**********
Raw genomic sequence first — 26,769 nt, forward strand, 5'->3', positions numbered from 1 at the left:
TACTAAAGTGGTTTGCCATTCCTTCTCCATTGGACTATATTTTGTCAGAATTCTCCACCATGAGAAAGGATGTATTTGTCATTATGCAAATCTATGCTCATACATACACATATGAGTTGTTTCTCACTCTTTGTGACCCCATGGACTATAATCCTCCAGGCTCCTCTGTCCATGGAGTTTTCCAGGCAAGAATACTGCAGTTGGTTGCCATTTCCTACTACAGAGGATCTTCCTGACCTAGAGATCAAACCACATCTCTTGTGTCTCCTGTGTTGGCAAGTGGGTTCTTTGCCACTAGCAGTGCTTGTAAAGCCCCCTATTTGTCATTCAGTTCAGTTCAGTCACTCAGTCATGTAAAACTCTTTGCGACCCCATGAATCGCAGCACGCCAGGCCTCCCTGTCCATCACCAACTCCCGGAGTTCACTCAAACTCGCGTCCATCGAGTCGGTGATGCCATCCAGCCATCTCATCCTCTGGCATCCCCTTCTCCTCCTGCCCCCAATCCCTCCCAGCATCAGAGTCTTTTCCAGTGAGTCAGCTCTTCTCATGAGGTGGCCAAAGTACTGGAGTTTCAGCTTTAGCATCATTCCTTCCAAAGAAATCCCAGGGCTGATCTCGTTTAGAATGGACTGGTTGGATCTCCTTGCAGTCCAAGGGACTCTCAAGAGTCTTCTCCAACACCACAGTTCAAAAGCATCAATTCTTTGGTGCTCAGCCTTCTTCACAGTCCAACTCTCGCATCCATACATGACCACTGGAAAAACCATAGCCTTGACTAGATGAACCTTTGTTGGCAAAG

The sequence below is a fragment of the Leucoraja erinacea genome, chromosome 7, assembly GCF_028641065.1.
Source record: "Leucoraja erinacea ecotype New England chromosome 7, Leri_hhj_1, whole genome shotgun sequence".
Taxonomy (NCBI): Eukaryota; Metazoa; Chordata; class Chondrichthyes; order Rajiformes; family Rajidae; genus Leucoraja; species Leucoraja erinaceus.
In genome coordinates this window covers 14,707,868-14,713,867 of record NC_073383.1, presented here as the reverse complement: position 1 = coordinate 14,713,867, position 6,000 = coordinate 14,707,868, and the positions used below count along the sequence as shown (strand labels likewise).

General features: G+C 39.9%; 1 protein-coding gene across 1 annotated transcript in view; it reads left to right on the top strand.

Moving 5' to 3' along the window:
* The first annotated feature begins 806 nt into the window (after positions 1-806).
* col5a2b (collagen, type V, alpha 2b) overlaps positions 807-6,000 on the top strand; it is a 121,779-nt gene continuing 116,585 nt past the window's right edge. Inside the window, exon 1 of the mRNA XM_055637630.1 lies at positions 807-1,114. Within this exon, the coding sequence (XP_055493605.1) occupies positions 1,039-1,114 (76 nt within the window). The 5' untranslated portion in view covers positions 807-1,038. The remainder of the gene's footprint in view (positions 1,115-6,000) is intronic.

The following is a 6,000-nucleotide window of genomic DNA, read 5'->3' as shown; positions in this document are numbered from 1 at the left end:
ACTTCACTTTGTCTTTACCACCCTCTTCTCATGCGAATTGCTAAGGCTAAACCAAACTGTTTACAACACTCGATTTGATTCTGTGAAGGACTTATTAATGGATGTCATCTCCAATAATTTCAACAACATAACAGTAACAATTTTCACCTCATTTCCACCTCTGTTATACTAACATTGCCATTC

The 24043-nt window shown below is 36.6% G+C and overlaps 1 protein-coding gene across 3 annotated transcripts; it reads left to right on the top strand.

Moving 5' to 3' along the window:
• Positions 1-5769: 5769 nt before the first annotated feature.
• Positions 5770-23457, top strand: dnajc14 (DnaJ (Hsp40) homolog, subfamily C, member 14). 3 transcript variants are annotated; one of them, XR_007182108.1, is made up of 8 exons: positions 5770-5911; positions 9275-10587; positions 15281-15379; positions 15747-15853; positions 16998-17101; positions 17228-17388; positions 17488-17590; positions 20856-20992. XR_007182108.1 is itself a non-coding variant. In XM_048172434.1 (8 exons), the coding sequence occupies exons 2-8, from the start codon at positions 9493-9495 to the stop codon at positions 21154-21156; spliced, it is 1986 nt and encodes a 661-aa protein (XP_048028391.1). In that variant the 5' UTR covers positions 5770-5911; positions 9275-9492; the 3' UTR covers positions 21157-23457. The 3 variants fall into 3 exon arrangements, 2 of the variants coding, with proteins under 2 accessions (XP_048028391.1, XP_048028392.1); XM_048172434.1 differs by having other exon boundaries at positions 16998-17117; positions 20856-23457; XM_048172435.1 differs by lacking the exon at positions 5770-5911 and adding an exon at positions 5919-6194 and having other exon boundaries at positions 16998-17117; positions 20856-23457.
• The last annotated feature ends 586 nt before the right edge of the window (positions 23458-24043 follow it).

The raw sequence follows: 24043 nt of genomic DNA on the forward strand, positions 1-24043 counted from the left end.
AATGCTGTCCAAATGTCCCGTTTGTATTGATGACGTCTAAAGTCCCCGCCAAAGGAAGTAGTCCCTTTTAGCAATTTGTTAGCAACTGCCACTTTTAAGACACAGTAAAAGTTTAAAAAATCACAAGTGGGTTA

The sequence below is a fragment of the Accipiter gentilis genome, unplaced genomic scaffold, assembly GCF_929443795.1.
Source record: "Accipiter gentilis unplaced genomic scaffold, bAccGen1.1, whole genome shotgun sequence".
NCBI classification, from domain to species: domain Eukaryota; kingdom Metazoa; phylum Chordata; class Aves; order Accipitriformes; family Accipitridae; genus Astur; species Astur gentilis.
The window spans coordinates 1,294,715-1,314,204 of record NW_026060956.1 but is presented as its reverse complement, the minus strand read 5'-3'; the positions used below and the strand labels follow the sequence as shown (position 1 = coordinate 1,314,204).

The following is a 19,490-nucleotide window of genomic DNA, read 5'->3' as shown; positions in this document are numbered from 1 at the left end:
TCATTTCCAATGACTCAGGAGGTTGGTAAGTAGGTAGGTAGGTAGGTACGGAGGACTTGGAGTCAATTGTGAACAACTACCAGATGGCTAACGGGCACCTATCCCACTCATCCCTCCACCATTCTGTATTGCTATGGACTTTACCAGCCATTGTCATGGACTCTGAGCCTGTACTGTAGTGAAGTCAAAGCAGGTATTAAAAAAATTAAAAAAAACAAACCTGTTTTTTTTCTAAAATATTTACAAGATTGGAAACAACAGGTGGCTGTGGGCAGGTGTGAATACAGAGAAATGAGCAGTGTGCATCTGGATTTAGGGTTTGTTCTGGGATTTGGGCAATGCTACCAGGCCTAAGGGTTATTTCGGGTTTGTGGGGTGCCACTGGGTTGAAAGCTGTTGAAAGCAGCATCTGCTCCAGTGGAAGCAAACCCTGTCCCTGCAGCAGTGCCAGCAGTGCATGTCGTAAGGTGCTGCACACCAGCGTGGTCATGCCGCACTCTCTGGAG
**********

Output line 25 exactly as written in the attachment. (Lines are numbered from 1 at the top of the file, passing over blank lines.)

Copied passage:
TCATTTCCAATGACTCAGGAGGTTGGTAAGTAGGTAGGTAGGTAGGTACGGAGGACTTGGAGTCAATTGTGAACAACTACCAGATGGCTAACGGGCACCTATCCCACTCATCCCTCCACCATTCTGTATTGCTATGGACTTTACCAGCCATTGTCATGGACTCTGAGCCTGTACTGTAGTGAAGTCAAAGCAGGTATTAAAAAAATTAAAAAAAACAAACCTGTTTTTTTTCTAAAATATTTACAAGATTGGAAACAACAGGTGGCTGTGGGCAGGTGTGAATACAGAGAAATGAGCAGTGTGCATCTGGATTTAGGGTTTGTTCTGGGATTTGGGCAATGCTACCAGGCCTAAGGGTTATTTCGGGTTTGTGGGGTGCCACTGGGTTGAAAGCTGTTGAAAGCAGCATCTGCTCCAGTGGAAGCAAACCCTGTCCCTGCAGCAGTGCCAGCAGTGCATGTCGTAAGGTGCTGCACACCAGCGTGGTCATGCCGCACTCTCTGGAG